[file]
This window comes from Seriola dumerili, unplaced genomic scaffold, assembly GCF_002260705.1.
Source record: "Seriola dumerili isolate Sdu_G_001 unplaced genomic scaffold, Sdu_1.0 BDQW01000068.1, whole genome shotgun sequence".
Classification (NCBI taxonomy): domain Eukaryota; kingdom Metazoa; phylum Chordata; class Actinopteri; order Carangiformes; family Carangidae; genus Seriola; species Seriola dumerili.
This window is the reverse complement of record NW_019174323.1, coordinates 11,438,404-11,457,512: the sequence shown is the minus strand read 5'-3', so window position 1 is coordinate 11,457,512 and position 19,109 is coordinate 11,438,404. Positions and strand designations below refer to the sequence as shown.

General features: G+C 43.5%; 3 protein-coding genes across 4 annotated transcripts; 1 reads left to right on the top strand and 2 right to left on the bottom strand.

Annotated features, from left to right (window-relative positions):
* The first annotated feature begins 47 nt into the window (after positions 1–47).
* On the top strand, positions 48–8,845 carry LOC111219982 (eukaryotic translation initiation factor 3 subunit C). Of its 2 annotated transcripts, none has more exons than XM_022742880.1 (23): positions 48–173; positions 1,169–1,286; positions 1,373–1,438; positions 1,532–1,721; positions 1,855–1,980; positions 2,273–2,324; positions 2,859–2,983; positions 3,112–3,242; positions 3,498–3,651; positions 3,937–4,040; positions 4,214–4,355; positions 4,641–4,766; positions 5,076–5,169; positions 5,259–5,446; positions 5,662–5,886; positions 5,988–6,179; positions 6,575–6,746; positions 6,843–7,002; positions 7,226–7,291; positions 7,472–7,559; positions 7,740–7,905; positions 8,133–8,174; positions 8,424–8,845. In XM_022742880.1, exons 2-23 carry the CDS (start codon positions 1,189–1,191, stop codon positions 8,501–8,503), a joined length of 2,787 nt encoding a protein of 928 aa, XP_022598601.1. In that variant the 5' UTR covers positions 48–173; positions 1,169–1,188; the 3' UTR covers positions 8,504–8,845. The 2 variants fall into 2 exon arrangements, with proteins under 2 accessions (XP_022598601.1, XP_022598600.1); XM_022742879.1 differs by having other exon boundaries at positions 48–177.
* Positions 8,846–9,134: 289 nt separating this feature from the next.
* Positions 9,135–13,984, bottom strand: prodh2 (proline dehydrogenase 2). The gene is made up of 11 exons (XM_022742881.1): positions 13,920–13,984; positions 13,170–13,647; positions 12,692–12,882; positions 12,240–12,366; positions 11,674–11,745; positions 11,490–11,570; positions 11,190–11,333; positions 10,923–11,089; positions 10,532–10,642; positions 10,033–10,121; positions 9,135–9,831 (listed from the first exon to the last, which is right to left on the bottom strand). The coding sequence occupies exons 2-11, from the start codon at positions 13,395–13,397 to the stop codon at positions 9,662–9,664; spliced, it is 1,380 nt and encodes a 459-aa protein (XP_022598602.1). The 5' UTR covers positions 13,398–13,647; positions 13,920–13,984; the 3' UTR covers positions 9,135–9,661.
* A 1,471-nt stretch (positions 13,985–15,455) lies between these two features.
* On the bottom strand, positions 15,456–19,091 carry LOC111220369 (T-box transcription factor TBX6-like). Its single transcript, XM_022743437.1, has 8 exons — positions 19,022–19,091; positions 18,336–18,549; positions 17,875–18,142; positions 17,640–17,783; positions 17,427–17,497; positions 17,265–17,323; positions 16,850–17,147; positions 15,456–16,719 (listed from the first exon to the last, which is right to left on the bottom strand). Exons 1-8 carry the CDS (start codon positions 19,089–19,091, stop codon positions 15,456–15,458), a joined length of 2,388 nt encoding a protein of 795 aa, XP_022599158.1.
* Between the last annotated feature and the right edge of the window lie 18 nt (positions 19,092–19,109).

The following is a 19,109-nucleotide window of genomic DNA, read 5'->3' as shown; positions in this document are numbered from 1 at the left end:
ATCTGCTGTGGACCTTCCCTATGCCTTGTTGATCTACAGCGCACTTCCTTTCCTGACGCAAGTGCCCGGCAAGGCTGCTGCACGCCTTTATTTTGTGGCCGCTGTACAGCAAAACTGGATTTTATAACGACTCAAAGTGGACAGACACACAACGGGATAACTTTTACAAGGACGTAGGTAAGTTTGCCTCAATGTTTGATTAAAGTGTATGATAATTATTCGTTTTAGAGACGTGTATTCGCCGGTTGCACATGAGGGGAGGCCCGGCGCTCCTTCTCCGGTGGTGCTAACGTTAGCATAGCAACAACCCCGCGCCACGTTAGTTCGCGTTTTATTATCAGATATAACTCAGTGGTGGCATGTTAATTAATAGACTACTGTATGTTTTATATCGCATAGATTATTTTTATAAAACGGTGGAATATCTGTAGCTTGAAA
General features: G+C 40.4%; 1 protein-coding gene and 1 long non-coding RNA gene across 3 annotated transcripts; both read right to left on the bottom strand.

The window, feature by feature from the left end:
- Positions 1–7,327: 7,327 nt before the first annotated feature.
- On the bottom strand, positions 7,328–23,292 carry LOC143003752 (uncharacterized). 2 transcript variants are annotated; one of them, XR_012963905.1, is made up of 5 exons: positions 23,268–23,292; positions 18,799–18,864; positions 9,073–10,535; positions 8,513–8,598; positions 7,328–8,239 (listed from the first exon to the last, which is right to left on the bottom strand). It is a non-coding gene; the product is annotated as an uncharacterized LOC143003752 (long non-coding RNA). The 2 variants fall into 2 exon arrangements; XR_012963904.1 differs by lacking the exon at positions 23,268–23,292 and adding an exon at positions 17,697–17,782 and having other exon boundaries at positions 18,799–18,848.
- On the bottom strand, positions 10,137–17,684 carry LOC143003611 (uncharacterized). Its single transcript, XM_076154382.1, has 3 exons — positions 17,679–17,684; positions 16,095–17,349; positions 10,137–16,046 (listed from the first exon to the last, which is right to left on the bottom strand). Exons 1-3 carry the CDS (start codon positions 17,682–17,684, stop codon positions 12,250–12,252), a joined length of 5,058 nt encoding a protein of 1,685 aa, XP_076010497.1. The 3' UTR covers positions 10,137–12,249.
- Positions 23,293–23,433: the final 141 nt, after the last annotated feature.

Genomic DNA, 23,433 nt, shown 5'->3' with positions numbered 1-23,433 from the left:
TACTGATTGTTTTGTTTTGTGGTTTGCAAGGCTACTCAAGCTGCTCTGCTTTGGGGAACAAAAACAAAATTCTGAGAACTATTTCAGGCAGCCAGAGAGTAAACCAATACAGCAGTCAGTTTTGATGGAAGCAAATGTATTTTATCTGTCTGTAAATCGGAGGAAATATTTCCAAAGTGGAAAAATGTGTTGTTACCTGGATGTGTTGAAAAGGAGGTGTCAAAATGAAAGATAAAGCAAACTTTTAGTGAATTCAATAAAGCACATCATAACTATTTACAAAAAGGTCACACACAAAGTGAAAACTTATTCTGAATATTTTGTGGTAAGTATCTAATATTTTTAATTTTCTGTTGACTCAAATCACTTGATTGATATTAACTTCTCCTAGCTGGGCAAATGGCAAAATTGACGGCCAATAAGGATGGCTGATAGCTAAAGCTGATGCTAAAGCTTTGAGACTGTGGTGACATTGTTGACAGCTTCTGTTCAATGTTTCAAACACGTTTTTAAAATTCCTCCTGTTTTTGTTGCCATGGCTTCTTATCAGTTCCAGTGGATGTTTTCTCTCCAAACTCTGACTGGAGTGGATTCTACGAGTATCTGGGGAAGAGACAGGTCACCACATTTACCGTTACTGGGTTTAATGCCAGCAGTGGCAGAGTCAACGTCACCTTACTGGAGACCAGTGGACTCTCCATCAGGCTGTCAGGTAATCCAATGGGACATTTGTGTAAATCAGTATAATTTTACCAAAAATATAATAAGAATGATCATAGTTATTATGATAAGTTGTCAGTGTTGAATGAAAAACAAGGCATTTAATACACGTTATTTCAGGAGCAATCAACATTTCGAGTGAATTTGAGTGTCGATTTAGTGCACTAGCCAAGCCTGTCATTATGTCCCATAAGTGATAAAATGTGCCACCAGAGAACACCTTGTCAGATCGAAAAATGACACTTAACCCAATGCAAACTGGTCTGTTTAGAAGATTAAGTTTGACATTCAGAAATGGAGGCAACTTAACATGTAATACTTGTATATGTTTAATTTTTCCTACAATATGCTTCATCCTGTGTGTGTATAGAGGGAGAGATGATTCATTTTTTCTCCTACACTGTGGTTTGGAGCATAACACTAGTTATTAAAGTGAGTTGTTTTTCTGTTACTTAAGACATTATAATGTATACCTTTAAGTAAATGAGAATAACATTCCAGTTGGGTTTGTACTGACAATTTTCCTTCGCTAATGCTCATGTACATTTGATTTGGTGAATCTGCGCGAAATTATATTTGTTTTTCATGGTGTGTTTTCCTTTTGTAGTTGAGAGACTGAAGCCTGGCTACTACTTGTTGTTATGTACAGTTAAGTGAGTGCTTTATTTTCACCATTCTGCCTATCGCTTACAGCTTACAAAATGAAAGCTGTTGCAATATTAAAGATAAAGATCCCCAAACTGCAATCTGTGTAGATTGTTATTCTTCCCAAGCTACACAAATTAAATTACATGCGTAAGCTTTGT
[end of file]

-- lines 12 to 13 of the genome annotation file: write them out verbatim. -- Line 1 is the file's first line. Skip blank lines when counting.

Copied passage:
* On the bottom strand, positions 15,456–19,091 carry LOC111220369 (T-box transcription factor TBX6-like). Its single transcript, XM_022743437.1, has 8 exons — positions 19,022–19,091; positions 18,336–18,549; positions 17,875–18,142; positions 17,640–17,783; positions 17,427–17,497; positions 17,265–17,323; positions 16,850–17,147; positions 15,456–16,719 (listed from the first exon to the last, which is right to left on the bottom strand). Exons 1-8 carry the CDS (start codon positions 19,089–19,091, stop codon positions 15,456–15,458), a joined length of 2,388 nt encoding a protein of 795 aa, XP_022599158.1.
* Between the last annotated feature and the right edge of the window lie 18 nt (positions 19,092–19,109).